Devoted to the Propagation and Defense of New Testament Christianity
August 7, 1958

Knot-Hole Religion

Chester Estes, Sheffield, Alabama

In the old days of camp meetings some fellow would spy a knot hole on a dead tree which had been worn slick by the advent and exit of the various animals of the primeval forest and get an inspiration or portent and declare to his ranting fellow mortals that he had gotten religion.

Here of late some brethren have found a knot hole in Tennessee, in a basin surrounded by the seven hills of the "Jerusalem of the South, U. S. A." and have slithered in and out and have made their confessions pro and con to the mighty pontiff who sits and rules over the churches by an ipsi dixit of power and authority, more powerful to excommunicate, boycott, inquisitate, bind and loose than the pontiff of Rome ever dreamed possible. The Christian Church stands aghast saying, "We never dreamed when we were on the march, in our heyday, it could be done. Conscientiously we could never go so far."

Some brethren seem to have been beaten over the North end by the "institutional, centralized-control, soup-in-the-kitchen, young - people's-chaperoned-skating-rink, squirrel-tail-parade" groups till they poked, for protection, that appendage into the knot hole and poured out their confessions of what they really meant all the time the brethren thought they were sound. Then when they were beaten over the South end they tried to exit with another confession that they did not mean to mean what they meant when they said what they meant, leaving the North end on one side and South end on the other of that great "middle wall of partition", set up recently by some brethren for the purpose of telling the world that we are much bigger than you thought. All reminds me of the poor squirrel that poked his head through the knot hole in the hollow tree to find himself attacked by the present tenants, who got there first, and by the sparrows and hawks and other vicious creatures on the outside. Poor creature!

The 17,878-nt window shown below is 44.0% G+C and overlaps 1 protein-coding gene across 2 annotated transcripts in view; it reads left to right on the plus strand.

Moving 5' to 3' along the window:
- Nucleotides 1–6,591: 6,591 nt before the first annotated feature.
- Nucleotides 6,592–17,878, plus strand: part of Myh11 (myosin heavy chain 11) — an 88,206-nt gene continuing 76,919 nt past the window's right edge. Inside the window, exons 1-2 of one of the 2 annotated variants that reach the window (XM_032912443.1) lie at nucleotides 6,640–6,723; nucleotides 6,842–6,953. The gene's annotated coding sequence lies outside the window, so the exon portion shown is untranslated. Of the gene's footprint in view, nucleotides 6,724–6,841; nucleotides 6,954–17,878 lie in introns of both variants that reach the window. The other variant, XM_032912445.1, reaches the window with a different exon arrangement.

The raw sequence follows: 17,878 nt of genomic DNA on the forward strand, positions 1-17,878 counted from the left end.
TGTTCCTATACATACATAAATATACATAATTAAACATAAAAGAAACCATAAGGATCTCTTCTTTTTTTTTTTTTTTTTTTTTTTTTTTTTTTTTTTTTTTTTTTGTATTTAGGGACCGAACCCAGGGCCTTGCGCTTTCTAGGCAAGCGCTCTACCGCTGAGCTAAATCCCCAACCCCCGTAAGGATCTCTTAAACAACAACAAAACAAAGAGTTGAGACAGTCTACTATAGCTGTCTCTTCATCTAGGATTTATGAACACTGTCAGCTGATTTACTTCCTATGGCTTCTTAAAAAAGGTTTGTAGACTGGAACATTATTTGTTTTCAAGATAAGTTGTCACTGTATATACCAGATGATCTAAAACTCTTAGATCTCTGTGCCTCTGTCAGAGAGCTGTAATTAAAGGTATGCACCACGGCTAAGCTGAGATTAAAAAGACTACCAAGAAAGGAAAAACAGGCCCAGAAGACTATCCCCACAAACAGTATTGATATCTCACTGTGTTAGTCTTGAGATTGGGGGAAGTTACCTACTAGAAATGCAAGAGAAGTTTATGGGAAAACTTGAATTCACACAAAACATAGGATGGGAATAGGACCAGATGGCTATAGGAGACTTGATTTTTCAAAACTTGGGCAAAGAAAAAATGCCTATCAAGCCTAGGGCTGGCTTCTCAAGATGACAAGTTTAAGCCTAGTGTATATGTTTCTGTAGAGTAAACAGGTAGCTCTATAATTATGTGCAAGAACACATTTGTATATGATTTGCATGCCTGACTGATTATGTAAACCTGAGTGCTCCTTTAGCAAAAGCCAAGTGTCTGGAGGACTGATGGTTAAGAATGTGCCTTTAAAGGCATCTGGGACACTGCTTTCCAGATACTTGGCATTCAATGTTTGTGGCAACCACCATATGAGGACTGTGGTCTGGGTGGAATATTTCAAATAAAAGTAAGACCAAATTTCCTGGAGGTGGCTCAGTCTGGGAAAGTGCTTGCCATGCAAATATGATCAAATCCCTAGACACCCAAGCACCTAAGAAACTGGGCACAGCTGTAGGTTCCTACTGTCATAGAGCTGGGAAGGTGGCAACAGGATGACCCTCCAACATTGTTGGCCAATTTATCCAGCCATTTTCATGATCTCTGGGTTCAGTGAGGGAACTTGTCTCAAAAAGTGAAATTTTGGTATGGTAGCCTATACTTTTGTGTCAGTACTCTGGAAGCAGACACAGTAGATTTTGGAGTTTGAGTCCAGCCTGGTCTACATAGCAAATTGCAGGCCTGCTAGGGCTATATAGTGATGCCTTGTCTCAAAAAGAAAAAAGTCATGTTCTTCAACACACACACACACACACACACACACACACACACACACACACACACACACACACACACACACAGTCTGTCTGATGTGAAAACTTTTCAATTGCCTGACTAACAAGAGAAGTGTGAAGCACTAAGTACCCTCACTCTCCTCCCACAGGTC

This may not be the best for the printed page, but it is a good pen picture of some "'used to be" good gospel preachers.